And this is the questioning that we may have to face when we are called to go head for Jesus,, to untie the colt, – what are you doing, what are doing going to church, why are believing fairy tales, why are you trying to buck the system, turning the words of Jesus – that are probably the most misunderstood against us – the poor will always be with us, why are bothering with such people?

But perhaps its also important to realise that some of the antagonism, particularly towards the established church comes from the negative experiences of people to religious or other authority. Linda and I have been watching a programme about pilgrimage where a group of people, some celebritys, take the pilgrimage to Santiago De Compostela across northern spain. One of the pilgrims is a journalist Raph Rowe who for 12 years was wrongly imprisoned for murder and robbery and who has a real distrust of authority including religious institutions and did not want to go into any of the churches on the pilgrimage, but in part from an admitted mistrust of peoples motives, and in part from a curiosity he would often get into conversation with other pilgrims asking “What are you doing” or “why are you doing this?”

And perhaps Im getting it all wrong about the owner of the colt. What if the tone of the questioning is quite different. More What are you doing, why do you need the colt, who is your Lord, tell me about him? And this kind of questioning, not an aggressive challenging one but a curious, interested questioning is perhaps for some of us even harder to answer? What do we say when people ask us, What do you believe in, why do you go to church, Im curious, why does your church believe its important to stand up for asylum seekers, why does your church seek to provide a place where people can come and worship regardless of their sexuality, tell me about your belief? And if you are like me you find it just so hard to talk about belief about God about Jesus about religion, with friends and work colleagues and relatives and the people you meet.

In the British Social Attitudes survey of a couple of years back half the population said they belonged to a religion – and of those about 90% said they were Christian. And on the matter of belief in another recent survey one third said they believed in God, one third had no belief in God or any higher power, and one third either did not believe in God but did believe in a higher power or just didn’t know.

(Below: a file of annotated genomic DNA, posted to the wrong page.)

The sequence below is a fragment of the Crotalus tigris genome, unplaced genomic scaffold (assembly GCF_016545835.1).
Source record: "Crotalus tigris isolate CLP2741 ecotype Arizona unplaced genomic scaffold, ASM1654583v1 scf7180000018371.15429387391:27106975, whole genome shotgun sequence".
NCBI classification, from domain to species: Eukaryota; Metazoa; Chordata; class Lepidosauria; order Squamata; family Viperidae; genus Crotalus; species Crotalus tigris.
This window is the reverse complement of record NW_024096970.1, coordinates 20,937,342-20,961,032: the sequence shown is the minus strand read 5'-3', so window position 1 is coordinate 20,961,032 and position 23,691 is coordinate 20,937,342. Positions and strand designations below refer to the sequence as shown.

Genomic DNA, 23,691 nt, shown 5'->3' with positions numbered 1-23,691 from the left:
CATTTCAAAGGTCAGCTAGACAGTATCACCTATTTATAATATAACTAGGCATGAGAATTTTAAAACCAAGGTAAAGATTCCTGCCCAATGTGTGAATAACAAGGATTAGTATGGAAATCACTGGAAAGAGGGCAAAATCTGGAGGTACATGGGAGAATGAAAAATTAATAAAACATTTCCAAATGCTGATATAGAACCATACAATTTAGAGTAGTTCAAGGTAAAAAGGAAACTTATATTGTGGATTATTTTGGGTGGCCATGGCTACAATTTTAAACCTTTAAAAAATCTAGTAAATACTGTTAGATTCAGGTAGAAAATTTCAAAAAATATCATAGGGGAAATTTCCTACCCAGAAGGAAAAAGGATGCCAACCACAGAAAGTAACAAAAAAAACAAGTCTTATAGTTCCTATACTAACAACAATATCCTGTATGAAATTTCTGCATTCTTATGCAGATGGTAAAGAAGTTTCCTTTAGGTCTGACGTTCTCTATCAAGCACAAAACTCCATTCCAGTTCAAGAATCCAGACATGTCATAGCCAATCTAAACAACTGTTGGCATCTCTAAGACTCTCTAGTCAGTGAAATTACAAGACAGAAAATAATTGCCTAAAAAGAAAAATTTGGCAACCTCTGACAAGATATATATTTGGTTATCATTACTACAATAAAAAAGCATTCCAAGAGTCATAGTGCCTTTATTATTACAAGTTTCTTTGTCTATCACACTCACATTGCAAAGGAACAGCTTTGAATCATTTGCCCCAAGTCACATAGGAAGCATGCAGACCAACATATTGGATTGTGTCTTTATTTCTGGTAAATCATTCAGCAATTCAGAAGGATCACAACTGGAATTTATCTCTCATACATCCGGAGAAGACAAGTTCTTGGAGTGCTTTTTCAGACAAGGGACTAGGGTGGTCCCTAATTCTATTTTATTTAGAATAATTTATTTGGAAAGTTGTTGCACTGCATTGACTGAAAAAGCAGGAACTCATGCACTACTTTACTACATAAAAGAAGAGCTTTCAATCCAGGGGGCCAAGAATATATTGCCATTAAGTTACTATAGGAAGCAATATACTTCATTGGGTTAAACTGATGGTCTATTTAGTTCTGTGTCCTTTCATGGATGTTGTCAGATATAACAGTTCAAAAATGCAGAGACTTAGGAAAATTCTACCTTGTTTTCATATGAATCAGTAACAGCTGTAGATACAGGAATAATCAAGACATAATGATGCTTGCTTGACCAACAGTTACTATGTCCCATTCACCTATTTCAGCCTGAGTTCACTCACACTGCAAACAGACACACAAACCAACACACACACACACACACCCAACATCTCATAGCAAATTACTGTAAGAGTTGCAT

So it seems to me that the people of this country are finely balanced in what they feel and believe about matters of religion and faith. And like the crowds during holy week maybe some of the time we get shouts of Hosanna, and some of the time Crucify him.

Pope Francis seems to me to be a person who certainly has many people in the Catholic church saying (probably in private) What does he think hes doing! But also is someone who has got people talking about matters of faith and humble living.  Last year he was given a gift of a very fancy Lambourghini sports car, he auctioned it and gave the money to various charities including one that supports women trafficked into prostitution. So the world at large was asking why he was behaving as he does, whats behind the desire to live very simply and to place more emphasis on issues of peace and justice.

So when we go out into the world beyond the church walls, and into the wonderful, crazy, mixed up, scary world, and we are called by Christ to service, whether we face the ridicule and aggression of those who just don’t understand a life of service to Christ and question its value, or we get to meet people who are curious about our values and our beliefs and want to learn more, may we, through the spirit have the strength, the courage, the humour and the sensitivity to share our faith and our conviction of the God of Love in Christ, in everything we do and everyone we meet.